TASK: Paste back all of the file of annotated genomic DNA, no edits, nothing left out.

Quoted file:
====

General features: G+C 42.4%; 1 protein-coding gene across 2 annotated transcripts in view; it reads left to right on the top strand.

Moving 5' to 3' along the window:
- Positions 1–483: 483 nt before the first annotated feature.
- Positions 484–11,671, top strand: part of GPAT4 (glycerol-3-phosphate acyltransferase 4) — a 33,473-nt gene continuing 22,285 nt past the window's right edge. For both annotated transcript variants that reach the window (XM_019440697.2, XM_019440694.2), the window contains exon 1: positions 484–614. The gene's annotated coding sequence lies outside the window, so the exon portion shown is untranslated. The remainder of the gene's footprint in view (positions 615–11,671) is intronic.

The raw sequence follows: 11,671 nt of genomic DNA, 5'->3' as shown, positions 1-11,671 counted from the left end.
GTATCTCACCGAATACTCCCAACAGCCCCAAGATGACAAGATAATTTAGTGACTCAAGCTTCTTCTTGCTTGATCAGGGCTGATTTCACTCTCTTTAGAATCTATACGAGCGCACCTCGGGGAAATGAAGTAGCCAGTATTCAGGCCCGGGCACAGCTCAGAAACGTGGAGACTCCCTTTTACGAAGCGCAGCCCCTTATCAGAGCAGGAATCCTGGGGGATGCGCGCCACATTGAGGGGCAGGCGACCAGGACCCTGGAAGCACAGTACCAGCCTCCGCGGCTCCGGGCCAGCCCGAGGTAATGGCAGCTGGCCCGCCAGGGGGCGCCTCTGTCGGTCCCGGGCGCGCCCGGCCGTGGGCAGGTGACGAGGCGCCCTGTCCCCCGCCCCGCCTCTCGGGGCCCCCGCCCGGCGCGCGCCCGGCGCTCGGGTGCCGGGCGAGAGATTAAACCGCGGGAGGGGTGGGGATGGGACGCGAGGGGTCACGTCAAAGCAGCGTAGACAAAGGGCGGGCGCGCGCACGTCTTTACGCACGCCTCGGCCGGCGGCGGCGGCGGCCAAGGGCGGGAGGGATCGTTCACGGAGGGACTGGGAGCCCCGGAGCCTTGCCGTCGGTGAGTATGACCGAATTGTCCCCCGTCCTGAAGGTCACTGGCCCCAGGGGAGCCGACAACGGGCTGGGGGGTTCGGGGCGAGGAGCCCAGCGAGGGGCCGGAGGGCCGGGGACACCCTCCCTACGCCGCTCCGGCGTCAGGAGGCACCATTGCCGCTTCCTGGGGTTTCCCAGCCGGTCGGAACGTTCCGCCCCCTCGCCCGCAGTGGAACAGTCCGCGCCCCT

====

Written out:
General features: G+C 42.4%; 1 protein-coding gene across 2 annotated transcripts in view; it reads left to right on the top strand.

Moving 5' to 3' along the window:
- Positions 1–483: 483 nt before the first annotated feature.
- Positions 484–11,671, top strand: part of GPAT4 (glycerol-3-phosphate acyltransferase 4) — a 33,473-nt gene continuing 22,285 nt past the window's right edge. For both annotated transcript variants that reach the window (XM_019440697.2, XM_019440694.2), the window contains exon 1: positions 484–614. The gene's annotated coding sequence lies outside the window, so the exon portion shown is untranslated. The remainder of the gene's footprint in view (positions 615–11,671) is intronic.

The raw sequence follows: 11,671 nt of genomic DNA, 5'->3' as shown, positions 1-11,671 counted from the left end.
GTATCTCACCGAATACTCCCAACAGCCCCAAGATGACAAGATAATTTAGTGACTCAAGCTTCTTCTTGCTTGATCAGGGCTGATTTCACTCTCTTTAGAATCTATACGAGCGCACCTCGGGGAAATGAAGTAGCCAGTATTCAGGCCCGGGCACAGCTCAGAAACGTGGAGACTCCCTTTTACGAAGCGCAGCCCCTTATCAGAGCAGGAATCCTGGGGGATGCGCGCCACATTGAGGGGCAGGCGACCAGGACCCTGGAAGCACAGTACCAGCCTCCGCGGCTCCGGGCCAGCCCGAGGTAATGGCAGCTGGCCCGCCAGGGGGCGCCTCTGTCGGTCCCGGGCGCGCCCGGCCGTGGGCAGGTGACGAGGCGCCCTGTCCCCCGCCCCGCCTCTCGGGGCCCCCGCCCGGCGCGCGCCCGGCGCTCGGGTGCCGGGCGAGAGATTAAACCGCGGGAGGGGTGGGGATGGGACGCGAGGGGTCACGTCAAAGCAGCGTAGACAAAGGGCGGGCGCGCGCACGTCTTTACGCACGCCTCGGCCGGCGGCGGCGGCGGCCAAGGGCGGGAGGGATCGTTCACGGAGGGACTGGGAGCCCCGGAGCCTTGCCGTCGGTGAGTATGACCGAATTGTCCCCCGTCCTGAAGGTCACTGGCCCCAGGGGAGCCGACAACGGGCTGGGGGGTTCGGGGCGAGGAGCCCAGCGAGGGGCCGGAGGGCCGGGGACACCCTCCCTACGCCGCTCCGGCGTCAGGAGGCACCATTGCCGCTTCCTGGGGTTTCCCAGCCGGTCGGAACGTTCCGCCCCCTCGCCCGCAGTGGAACAGTCCGCGCCCCT